This study was approved by the Institutional Review Board of National Taiwan University Hospital and the approval number was 201007053R. Informed consent for participation in the study and the publication of the images was obtained from the parents of the enrolled children.

Viral identification, serotyping and phylogenetic analysis

The throat swab was inoculated into cell lines MRC-S, LLC-MK2, HEp-2, and human rhabdomyosarcoma cells. When the enteroviral cytopathic effect exceeded 50%, cells were scraped and enterovirus was confirmed via indirect immunofluorescence assay with panenteroviral antibody (Chemicon International, Inc., Temecula, CA, USA). Viral RNA was extracted from throat swabs using QIAamp Viral RNA Mini Kit (Qiagen, Santa Clara, CA). The partial VP1 gene was amplified by RT-PCR as described previously [8], the VP1 amplicon was 316 bp (VP1 nucleotide position from 97 to 412 based on the CA9 GenBank reference sequence GQ294574) and it was then sequenced using BigDye Terminator Ready Reaction Cycle Sequencing Kit and sequencer ABI 3730 (Applied Biosystems, Foster City, CA, USA). The serotype of enteroviruses was inferred by comparison of the partial VP1 sequence to those in the public gene database containing VP1 sequences for the strains of all the 67 human enterovirus serotypes, and CA9 was defined when the partial VP1 amino acid sequence showed 88% homology to the VP1 amino acid sequence in CA9 prototype strains [8]. We selected the first sequence from every eight consecutive cases from current study and 13 sequences were selected to build a phylogenetic tree. With the 13 newly obtained sequences (GenBank accession numbers: KC286622, KC286623, KC286624, KC286625, KC286626, KC286627, KC286628, KC286629, KC286630, KC286631, KC286632, KC286633, KC286634), 19 formerly reported CA9 sequences (GenBank accession numbers: HQ844647, GQ294574, HM752812 , HQ897682, FJ525948, GQ329731, GQ246517, AB167980, GQ329729, GQ329728, AB268124, AB268124, AY573578, AB268121, AB268123, GQ329730, FJ868282, GU142874, AM236967) and 1 CA16 sequence (GenBank accession number JX473437), used as an outgroup, in the NCBI GenBank database, we constructed a phylogenetic tree based on the 280 bp of VP1 region in MEGA software version 4.1 using the neighbor-joining method and bootstrap analysis with 1,000 replications [9].


Seasonal distribution and demography

In 2011, a total of 100 CA9 cases with available medical records were included in our study. The number of CA9 infections peaked in June, 2011, with 59 cases detected within one month, and began to drop in July. The majority of CA9-infected patients in our study were aged 2 to 8 years old with mean age 4.6 ± 3.4 years old (Table 1). The eldest patient was a 41-year-old male and the youngest was a 5-day-old infant. The male-to-female ratio was 1.9:1.

Table 1 Demographic and clinical characteristics of 100 CA9-infected patients

Clinical manifestations

Ninety six patients (96%) were reported experiencing fever; among them the caregivers of 55 patients confirmed taking tympanic temperatures 38.5°C. The average reported tympanic temperature was 39.1°C. The highest temperature taken in our outpatient clinics was 40.6°C, higher than all reported measurements. For the 58 patients with available data, the average fever duration was 5.9 days (Table 1) and the longest fever duration was 16 days.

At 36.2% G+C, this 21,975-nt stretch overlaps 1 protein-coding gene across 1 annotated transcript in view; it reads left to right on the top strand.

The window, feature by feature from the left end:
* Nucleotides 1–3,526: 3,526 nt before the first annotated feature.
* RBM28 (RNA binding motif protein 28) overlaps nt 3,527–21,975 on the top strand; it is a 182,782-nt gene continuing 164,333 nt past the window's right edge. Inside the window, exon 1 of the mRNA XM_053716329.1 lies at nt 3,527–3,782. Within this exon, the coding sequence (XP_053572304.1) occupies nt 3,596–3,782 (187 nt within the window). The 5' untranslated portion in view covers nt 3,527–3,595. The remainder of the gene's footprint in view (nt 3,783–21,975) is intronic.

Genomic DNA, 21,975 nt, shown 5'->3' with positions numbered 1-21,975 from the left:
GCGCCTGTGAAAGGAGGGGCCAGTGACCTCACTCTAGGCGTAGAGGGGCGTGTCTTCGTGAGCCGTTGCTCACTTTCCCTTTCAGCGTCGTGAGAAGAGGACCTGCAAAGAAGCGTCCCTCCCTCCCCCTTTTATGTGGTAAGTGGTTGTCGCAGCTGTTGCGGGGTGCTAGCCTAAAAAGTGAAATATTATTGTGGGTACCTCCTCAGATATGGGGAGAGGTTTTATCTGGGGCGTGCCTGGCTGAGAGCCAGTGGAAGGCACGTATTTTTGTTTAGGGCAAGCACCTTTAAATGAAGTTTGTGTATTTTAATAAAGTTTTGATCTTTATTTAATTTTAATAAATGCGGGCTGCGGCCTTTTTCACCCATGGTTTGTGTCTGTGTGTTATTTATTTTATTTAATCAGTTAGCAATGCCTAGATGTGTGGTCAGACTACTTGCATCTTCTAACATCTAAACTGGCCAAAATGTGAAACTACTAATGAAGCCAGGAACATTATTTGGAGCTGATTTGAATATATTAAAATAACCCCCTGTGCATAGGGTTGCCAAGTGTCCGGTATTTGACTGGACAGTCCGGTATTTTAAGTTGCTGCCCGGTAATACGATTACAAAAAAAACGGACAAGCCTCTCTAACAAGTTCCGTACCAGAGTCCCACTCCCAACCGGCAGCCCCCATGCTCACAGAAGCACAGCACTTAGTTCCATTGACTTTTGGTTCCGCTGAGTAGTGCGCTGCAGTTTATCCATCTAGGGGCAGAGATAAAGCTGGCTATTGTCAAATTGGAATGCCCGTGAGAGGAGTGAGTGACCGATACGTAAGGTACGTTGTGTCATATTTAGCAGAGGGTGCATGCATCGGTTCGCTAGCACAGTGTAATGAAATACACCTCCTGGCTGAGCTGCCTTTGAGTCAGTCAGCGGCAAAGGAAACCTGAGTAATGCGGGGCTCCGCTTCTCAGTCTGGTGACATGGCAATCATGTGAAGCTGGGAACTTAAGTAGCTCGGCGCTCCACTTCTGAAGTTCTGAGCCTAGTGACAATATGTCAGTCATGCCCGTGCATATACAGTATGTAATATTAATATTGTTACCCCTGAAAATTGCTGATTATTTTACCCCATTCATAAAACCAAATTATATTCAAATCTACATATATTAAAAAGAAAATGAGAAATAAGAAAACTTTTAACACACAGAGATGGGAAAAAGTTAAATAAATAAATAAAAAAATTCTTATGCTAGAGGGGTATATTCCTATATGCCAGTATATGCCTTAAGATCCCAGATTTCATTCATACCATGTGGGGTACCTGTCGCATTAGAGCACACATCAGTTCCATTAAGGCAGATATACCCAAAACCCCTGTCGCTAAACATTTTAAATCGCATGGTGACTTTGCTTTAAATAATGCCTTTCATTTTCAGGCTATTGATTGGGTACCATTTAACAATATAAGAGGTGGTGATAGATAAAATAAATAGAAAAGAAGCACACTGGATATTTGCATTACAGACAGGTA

CA9-infected patients sometimes experienced fever and symptoms of upper respiratory tract infection, defined as rhinorrhea, cough, and/or sore throat (Table 1). Cough and rhinorrhea each occurred in about 30% of patients, sore throat in 12%, vomiting in 21%, diarrhea in 10%, conjunctivitis in 9%, and exudative tonsils in 10%. About 26% of patients had a decrease in activity noted by caregivers.

Characteristics of skin rash

Sixty one percent of CA9-infected patients had skin rashes observed during physical examination (Table 1). The most common rash pattern was generalized maculopapular rash (size from 1 to 3 mm) extending to the face, trunk, and extremities as shown in Figure 1. Only 5% of CA9 rash patients had vesicular rashes (Table 2), which appeared as 1 to 3 mm vesicles dispersed on a maculopapular background. Hands and/or feet were involved in 10% of cases. In rare cases we also noted local or generalized morphology variants as morbilliform, scalatiniform (sand paper-like), urticarial with pruritus, and nonblanchable petechiae. In 51% of rash cases, the exanthema was reported to appear after the first fever episode when the patient was still occasionally febrile. Three percent of rash cases did not experience fever.

Figure 1
figure 1

Typical skin rash observed in patients with CA9 infection. The most frequently observed pattern was generalized maculopapular without vesicular change. Face, trunk, and extremities are all commonly involved.

Table 2 Characteristics of skin rashes of 61 CA9-infected patients


Although the majority of patients in this study had complete recoveries, several complicated cases were seen, including aseptic meningitis (n=8), bronchopneumonia (n=6), 1 acute cerebellitis (n=1), and 1 polio-like syndrome (n=1). Severe headache and vomiting episodes were experienced by the 8 cases with aseptic meningitis. All aseptic meningitis cases had complete recoveries without sequelae. The 6 bronchopneumonia cases presented with nonproductive cough. Bilateral rales were noted on chest auscultation, and chest X-ray of 1 of the cases was shown in Figure 2.